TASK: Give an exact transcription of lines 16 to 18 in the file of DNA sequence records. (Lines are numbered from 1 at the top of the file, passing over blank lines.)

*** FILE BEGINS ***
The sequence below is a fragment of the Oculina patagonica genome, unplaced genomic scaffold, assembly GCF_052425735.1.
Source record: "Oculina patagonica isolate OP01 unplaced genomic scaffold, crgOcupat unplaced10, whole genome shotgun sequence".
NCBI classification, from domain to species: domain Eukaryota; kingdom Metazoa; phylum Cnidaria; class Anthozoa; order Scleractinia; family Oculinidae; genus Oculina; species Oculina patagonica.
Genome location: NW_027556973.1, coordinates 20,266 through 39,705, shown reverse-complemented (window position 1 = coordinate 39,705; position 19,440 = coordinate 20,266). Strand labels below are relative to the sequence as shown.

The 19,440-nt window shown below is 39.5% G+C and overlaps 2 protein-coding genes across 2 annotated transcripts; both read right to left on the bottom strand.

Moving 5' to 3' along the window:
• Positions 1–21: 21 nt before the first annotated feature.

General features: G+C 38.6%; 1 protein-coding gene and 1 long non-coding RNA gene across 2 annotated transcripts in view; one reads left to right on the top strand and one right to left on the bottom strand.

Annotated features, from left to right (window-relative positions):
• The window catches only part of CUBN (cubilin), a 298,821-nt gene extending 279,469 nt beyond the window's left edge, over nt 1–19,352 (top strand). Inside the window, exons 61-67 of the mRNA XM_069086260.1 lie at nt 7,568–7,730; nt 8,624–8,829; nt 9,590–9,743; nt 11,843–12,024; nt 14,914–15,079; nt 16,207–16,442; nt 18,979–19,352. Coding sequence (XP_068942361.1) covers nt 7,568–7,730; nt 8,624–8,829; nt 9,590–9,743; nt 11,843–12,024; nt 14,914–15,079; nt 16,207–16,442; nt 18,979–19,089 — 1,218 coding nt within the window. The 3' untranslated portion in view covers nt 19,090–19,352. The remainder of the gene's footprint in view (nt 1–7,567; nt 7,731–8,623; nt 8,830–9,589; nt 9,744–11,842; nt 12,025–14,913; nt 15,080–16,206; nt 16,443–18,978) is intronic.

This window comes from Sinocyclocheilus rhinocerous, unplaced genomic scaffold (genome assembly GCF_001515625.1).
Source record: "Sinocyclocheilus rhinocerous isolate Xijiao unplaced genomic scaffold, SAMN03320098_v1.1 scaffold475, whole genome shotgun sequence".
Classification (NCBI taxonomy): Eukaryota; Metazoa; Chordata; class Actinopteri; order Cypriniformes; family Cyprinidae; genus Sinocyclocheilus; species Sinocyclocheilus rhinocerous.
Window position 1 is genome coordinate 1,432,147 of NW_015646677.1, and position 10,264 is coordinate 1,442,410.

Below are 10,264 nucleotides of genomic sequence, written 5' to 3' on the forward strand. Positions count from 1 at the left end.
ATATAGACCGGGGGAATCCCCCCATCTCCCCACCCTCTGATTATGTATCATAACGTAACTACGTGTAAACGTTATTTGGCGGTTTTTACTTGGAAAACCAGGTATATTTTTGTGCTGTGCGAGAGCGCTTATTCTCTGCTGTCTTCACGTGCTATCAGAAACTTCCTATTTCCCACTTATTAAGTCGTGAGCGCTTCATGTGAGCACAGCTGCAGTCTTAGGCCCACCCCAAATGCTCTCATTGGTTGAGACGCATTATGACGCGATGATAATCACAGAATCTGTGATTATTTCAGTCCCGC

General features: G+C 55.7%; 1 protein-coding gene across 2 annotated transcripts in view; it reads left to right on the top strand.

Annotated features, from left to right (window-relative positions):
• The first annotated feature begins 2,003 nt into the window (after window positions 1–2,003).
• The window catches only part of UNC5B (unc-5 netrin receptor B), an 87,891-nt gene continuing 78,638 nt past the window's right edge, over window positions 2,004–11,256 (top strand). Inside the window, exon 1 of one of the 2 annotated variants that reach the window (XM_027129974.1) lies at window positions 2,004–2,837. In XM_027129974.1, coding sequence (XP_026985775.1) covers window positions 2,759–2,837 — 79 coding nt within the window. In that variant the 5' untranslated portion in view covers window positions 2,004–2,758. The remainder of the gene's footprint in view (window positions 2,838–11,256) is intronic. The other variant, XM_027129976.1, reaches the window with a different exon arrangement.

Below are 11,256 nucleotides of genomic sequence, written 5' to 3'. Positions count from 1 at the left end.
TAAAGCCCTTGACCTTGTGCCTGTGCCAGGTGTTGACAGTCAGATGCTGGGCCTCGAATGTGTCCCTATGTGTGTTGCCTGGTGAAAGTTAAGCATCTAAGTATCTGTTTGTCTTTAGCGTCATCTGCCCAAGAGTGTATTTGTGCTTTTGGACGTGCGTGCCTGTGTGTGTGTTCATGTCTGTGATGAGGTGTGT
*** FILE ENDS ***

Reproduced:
ATATAGACCGGGGGAATCCCCCCATCTCCCCACCCTCTGATTATGTATCATAACGTAACTACGTGTAAACGTTATTTGGCGGTTTTTACTTGGAAAACCAGGTATATTTTTGTGCTGTGCGAGAGCGCTTATTCTCTGCTGTCTTCACGTGCTATCAGAAACTTCCTATTTCCCACTTATTAAGTCGTGAGCGCTTCATGTGAGCACAGCTGCAGTCTTAGGCCCACCCCAAATGCTCTCATTGGTTGAGACGCATTATGACGCGATGATAATCACAGAATCTGTGATTATTTCAGTCCCGC

General features: G+C 55.7%; 1 protein-coding gene across 2 annotated transcripts in view; it reads left to right on the top strand.

Annotated features, from left to right (window-relative positions):